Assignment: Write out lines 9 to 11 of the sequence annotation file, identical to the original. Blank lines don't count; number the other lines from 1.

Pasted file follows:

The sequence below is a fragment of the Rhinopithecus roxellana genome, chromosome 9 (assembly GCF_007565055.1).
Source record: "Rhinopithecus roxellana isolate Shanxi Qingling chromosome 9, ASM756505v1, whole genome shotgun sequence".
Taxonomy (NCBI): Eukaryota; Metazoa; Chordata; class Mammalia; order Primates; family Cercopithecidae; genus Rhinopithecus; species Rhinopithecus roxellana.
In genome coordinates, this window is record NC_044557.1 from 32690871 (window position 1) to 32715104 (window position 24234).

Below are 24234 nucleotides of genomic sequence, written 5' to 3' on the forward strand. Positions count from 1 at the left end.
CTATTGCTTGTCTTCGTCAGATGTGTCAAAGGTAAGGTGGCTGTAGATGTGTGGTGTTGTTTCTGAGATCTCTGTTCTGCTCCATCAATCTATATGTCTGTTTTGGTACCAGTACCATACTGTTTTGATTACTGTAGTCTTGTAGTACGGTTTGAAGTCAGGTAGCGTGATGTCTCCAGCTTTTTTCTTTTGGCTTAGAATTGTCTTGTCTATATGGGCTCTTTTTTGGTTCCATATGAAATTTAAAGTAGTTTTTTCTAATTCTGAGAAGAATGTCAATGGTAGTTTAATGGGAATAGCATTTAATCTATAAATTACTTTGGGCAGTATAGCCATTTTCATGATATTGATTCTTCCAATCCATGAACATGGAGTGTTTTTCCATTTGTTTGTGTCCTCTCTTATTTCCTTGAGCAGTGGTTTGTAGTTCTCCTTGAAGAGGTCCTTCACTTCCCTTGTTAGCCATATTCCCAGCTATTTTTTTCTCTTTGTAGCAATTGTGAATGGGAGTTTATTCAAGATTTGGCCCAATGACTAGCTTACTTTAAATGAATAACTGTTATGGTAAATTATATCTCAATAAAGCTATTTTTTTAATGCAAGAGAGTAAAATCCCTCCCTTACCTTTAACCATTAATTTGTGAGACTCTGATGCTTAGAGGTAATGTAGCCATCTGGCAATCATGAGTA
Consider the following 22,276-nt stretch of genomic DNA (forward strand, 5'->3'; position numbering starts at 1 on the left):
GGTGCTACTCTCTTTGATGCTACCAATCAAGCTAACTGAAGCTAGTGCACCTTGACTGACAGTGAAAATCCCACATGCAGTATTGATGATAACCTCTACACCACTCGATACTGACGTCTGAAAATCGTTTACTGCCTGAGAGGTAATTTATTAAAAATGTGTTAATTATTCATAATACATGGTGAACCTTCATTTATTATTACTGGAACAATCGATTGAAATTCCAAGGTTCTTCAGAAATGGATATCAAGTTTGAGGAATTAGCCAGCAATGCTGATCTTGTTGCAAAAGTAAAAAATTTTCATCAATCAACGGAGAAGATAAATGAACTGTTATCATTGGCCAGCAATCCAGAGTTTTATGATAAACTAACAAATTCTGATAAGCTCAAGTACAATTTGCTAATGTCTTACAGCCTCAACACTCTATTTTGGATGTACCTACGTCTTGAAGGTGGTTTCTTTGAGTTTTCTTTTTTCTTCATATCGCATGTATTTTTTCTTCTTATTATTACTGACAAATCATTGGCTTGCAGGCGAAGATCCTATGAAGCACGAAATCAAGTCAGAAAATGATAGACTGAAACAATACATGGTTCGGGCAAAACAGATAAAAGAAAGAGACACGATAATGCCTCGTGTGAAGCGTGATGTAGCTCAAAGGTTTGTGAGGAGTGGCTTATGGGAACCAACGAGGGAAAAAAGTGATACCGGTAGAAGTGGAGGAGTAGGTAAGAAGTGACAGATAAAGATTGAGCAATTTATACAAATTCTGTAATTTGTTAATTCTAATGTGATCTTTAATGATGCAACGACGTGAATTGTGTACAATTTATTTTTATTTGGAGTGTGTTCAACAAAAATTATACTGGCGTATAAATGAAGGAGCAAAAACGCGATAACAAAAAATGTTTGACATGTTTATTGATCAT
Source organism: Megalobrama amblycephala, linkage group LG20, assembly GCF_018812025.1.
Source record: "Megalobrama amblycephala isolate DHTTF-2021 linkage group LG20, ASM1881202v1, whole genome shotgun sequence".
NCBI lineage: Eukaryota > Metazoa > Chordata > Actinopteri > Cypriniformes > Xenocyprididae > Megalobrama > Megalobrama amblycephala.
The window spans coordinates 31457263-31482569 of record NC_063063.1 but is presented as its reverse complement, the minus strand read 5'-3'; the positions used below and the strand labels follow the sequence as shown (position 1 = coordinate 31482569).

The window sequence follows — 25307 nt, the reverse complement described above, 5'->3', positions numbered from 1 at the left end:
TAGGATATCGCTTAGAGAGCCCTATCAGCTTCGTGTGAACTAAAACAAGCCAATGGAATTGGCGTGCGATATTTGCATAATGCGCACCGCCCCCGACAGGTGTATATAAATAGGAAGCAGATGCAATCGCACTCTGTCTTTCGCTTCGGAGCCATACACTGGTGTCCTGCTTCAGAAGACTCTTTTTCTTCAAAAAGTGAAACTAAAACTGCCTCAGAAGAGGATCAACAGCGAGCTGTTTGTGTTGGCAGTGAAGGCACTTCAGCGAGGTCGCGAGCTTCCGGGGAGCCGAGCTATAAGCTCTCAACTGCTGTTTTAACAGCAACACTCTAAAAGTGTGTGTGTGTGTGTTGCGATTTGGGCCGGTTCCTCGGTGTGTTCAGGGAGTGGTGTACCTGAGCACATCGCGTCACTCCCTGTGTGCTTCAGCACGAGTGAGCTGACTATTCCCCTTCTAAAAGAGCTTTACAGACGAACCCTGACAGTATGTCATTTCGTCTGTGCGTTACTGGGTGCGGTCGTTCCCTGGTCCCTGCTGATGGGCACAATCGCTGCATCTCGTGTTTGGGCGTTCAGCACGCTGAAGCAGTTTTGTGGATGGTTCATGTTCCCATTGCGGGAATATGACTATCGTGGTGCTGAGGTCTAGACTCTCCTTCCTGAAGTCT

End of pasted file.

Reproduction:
Source organism: Megalobrama amblycephala, linkage group LG20, assembly GCF_018812025.1.
Source record: "Megalobrama amblycephala isolate DHTTF-2021 linkage group LG20, ASM1881202v1, whole genome shotgun sequence".
NCBI lineage: Eukaryota > Metazoa > Chordata > Actinopteri > Cypriniformes > Xenocyprididae > Megalobrama > Megalobrama amblycephala.